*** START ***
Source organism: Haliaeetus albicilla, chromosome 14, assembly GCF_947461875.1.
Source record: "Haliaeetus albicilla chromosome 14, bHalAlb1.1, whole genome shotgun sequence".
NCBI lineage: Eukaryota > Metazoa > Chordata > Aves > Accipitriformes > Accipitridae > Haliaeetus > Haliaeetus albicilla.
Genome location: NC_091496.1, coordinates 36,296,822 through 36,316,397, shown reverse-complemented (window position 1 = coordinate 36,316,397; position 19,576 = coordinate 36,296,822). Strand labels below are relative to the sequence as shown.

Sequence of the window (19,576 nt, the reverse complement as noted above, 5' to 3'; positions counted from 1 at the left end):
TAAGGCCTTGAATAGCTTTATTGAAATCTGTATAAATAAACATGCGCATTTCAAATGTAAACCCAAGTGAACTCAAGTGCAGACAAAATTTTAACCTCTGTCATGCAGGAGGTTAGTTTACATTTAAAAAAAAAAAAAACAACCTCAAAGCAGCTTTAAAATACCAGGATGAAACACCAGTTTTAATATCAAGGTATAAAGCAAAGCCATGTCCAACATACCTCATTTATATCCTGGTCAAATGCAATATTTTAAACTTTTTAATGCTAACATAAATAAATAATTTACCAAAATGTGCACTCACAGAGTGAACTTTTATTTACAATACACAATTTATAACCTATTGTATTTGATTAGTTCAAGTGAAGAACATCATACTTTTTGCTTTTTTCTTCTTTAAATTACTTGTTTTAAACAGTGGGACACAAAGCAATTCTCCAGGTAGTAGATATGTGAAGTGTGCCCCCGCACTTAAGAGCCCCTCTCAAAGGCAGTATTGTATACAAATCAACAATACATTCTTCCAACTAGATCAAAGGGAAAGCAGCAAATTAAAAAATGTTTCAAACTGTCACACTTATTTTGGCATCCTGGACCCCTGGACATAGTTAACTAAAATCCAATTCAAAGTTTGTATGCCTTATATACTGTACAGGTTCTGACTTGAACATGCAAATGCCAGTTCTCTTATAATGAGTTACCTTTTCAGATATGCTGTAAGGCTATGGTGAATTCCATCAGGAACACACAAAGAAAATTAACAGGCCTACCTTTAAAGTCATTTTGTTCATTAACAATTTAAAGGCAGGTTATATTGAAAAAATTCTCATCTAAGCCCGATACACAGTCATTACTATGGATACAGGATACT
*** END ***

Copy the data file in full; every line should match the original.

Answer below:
Source organism: Haliaeetus albicilla, chromosome 14, assembly GCF_947461875.1.
Source record: "Haliaeetus albicilla chromosome 14, bHalAlb1.1, whole genome shotgun sequence".
NCBI lineage: Eukaryota > Metazoa > Chordata > Aves > Accipitriformes > Accipitridae > Haliaeetus > Haliaeetus albicilla.
Genome location: NC_091496.1, coordinates 36,296,822 through 36,316,397, shown reverse-complemented (window position 1 = coordinate 36,316,397; position 19,576 = coordinate 36,296,822). Strand labels below are relative to the sequence as shown.

Sequence of the window (19,576 nt, the reverse complement as noted above, 5' to 3'; positions counted from 1 at the left end):
TAAGGCCTTGAATAGCTTTATTGAAATCTGTATAAATAAACATGCGCATTTCAAATGTAAACCCAAGTGAACTCAAGTGCAGACAAAATTTTAACCTCTGTCATGCAGGAGGTTAGTTTACATTTAAAAAAAAAAAAAACAACCTCAAAGCAGCTTTAAAATACCAGGATGAAACACCAGTTTTAATATCAAGGTATAAAGCAAAGCCATGTCCAACATACCTCATTTATATCCTGGTCAAATGCAATATTTTAAACTTTTTAATGCTAACATAAATAAATAATTTACCAAAATGTGCACTCACAGAGTGAACTTTTATTTACAATACACAATTTATAACCTATTGTATTTGATTAGTTCAAGTGAAGAACATCATACTTTTTGCTTTTTTCTTCTTTAAATTACTTGTTTTAAACAGTGGGACACAAAGCAATTCTCCAGGTAGTAGATATGTGAAGTGTGCCCCCGCACTTAAGAGCCCCTCTCAAAGGCAGTATTGTATACAAATCAACAATACATTCTTCCAACTAGATCAAAGGGAAAGCAGCAAATTAAAAAATGTTTCAAACTGTCACACTTATTTTGGCATCCTGGACCCCTGGACATAGTTAACTAAAATCCAATTCAAAGTTTGTATGCCTTATATACTGTACAGGTTCTGACTTGAACATGCAAATGCCAGTTCTCTTATAATGAGTTACCTTTTCAGATATGCTGTAAGGCTATGGTGAATTCCATCAGGAACACACAAAGAAAATTAACAGGCCTACCTTTAAAGTCATTTTGTTCATTAACAATTTAAAGGCAGGTTATATTGAAAAAATTCTCATCTAAGCCCGATACACAGTCATTACTATGGATACAGGATACT